The Oklahoma Corporation Commission will consider on Monday whether or not to allow Public Service Co. to recover costs related to its Wind Catcher Energy Connection plans.
If approved, the utility would be allowed to recover $1.36 billion in costs to buy 30 percent of the 2,000 megawatt Wind Catcher farm being built in Oklahoma’s Panhandle.
Along with co-owning the generating facility with its American Electric Power sister company, Southwestern Electric Power, the two also propose building and operating a 360-mile line that would carry electricity from the farm into the grids they operate that distribute power to their customers.
Utility regulators in Arkansas and Louisiana have approved Southwestern’s plans for the project, while Texas regulators are considering it. The project’s total cost for both utilities is $4.5 billion.
An administrative law judge who considered PSO’s proposal recommends the commission deny the utility’s request to be granted preapproval to recover its costs.
The judge recommends denial because the utility did not seek competitive construction bids for the farm and because that work had started before PSO filed its request.
While PSO estimates its 545,000 customers would see a rate increase of about $78 million in 2021, it also maintains that lower energy costs and connected federal wind production tax credits would offset that increase.
The company also states it believes its ratepayers will benefit during the project’s life because of affordability forecasts for wind energy.
And the utility’s pending agreement proposes additional safeguards it believes would save customers money throughout the project’s expected life.
It proposes capping costs to ratepayers for the project at 103 percent, guarantees the project would qualify for 100 percent of federal renewable energy production tax credits available when the farm’s construction started in 2016, guarantees average net power generation and proposes requiring PSO to review the project’s benefits to ratepayers after 10 years.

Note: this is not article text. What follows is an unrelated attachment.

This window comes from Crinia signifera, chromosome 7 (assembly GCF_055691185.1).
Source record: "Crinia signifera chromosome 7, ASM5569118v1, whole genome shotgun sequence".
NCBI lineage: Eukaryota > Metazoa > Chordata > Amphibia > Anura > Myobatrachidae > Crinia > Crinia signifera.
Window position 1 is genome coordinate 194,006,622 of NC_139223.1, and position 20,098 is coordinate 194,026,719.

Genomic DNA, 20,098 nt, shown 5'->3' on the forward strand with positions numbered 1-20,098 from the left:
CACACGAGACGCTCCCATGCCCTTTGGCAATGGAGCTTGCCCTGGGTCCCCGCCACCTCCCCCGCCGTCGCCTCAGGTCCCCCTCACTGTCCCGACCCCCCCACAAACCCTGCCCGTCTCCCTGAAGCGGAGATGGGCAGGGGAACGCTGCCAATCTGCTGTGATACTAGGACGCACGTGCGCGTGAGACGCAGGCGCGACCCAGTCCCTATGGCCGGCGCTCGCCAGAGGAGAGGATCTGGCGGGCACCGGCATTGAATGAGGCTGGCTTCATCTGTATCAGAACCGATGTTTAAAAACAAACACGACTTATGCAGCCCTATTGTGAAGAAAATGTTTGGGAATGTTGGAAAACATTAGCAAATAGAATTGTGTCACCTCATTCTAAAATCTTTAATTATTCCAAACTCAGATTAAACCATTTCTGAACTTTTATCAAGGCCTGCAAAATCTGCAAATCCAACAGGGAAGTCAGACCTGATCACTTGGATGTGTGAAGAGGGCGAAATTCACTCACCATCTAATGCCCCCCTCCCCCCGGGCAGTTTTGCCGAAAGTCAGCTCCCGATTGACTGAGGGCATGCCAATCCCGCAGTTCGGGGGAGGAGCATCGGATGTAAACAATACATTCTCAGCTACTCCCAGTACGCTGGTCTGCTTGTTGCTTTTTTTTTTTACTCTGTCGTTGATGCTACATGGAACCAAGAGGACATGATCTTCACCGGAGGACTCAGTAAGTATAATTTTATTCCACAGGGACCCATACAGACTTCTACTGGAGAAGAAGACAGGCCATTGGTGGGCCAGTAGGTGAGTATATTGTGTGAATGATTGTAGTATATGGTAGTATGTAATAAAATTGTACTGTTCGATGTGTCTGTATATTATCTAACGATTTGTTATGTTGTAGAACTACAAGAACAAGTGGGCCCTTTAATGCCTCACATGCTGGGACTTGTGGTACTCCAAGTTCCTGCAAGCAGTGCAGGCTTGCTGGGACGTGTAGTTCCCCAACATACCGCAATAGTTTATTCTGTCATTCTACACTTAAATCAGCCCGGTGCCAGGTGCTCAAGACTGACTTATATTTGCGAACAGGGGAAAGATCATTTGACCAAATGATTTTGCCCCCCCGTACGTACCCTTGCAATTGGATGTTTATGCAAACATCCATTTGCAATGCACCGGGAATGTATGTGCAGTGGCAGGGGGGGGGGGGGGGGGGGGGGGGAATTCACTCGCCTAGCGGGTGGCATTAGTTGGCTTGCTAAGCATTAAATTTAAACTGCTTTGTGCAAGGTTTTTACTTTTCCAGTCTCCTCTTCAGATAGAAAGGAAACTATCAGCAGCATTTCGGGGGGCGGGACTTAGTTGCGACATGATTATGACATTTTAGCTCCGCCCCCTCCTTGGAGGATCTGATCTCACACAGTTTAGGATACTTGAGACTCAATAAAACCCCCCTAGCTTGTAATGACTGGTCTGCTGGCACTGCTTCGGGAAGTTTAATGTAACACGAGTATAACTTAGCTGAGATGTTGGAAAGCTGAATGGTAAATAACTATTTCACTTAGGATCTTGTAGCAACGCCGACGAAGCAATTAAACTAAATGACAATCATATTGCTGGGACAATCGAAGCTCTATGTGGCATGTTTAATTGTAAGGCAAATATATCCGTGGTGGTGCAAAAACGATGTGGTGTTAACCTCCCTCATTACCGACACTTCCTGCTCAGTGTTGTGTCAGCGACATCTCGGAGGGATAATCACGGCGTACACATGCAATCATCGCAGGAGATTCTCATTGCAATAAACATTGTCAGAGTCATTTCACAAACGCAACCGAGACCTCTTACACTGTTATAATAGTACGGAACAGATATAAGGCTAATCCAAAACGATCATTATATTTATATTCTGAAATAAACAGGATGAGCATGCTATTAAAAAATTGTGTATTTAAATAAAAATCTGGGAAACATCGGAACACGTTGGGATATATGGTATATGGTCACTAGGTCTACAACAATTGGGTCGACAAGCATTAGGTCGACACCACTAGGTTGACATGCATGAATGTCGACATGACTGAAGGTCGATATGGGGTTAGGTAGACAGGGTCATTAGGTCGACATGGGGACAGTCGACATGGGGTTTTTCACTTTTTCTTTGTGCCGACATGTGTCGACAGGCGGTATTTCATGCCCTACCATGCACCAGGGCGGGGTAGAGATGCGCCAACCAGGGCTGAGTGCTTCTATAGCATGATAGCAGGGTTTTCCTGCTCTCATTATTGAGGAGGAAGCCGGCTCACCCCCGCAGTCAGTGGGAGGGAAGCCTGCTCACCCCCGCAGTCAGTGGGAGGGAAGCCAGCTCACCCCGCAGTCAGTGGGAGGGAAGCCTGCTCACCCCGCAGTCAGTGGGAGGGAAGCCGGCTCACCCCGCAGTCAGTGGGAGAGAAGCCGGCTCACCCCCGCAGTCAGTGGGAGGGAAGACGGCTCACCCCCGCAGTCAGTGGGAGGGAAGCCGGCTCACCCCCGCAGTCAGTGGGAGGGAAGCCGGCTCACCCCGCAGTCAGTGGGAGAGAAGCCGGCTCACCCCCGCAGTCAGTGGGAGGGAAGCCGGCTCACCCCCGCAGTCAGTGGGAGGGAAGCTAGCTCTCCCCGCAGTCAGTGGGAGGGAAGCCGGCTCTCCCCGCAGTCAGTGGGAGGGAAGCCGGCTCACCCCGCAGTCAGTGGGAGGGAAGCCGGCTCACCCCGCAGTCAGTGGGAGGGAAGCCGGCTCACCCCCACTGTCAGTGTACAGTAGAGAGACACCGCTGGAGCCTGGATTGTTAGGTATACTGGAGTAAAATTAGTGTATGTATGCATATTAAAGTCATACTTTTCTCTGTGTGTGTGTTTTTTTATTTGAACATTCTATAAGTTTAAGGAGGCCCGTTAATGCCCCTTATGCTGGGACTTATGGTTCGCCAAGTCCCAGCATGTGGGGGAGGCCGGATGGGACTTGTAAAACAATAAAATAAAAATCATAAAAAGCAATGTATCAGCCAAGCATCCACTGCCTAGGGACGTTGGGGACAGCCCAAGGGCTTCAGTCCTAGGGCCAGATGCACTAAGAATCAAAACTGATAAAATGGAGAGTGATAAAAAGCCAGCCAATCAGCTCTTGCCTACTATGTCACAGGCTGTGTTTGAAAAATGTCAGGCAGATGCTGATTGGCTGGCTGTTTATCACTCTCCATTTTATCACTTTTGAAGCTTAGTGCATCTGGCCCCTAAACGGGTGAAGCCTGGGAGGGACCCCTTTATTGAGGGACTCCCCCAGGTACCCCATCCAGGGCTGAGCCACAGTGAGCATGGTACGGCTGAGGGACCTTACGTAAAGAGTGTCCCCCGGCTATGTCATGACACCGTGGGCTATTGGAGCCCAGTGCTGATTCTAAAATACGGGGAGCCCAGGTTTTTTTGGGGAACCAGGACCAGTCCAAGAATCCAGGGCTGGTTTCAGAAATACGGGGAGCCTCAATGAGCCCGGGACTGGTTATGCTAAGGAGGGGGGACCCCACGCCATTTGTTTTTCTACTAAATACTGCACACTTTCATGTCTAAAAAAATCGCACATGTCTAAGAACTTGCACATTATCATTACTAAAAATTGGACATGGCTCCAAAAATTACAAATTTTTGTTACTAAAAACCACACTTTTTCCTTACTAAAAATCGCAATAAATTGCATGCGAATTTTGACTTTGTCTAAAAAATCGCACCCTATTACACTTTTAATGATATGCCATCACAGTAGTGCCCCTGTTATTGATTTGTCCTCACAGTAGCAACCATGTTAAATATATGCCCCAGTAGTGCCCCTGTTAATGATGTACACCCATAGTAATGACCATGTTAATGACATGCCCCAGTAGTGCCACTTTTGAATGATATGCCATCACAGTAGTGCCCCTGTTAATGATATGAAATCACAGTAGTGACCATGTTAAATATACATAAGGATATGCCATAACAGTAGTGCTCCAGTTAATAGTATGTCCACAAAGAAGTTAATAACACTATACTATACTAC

The Oklahoma Attorney General and the commission’s Public Utility Division continue to oppose PSO’s proposal.
Numerous parties support PSO’s settlement proposal.
However, new opposition being mounted by the city of Bixby and by residents who potentially could be impacted by the eastern end of the proposed power line recently surfaced.
An attorney representing both told commissioners Thursday his clients are concerned both about the process the utility uses to locate and build lines and about this line’s potential health impacts.
Commissioners debated but didn’t decide whether to allow those parties to become involved, discussing whether the commission has authority to be involved in a power line siting process and whether or not these new parties might seek to have the entire case be reconsidered.
In response to questions asked by Commissioner Bob Anthony, an attorney representing the agency’s Public Utility Division told commissioners the agency does not have authority to oversee the siting process a utility uses to build a line.
State law grants utilities the authority to seek the land they need for such projects through district courts using eminent domain.
The attorney also told commissioners there are no existing standards that have been put forward either by the federal government or Oklahoma that can be used to evaluate potential adverse health impacts from high-voltage power lines.
Commission Chairman Dana Murphy, however, said she felt the commission can consider line siting plans in the context of how those plans impact project costs. And Commissioner Todd Hiett said he wouldn’t object to allowing new parties into the case, provided they won’t seek a reconsideration of the case in its entirety.
The commission will consider PSO’s proposal and whether or not to grant standing to the new parties at a 1:30 p.m. meeting.
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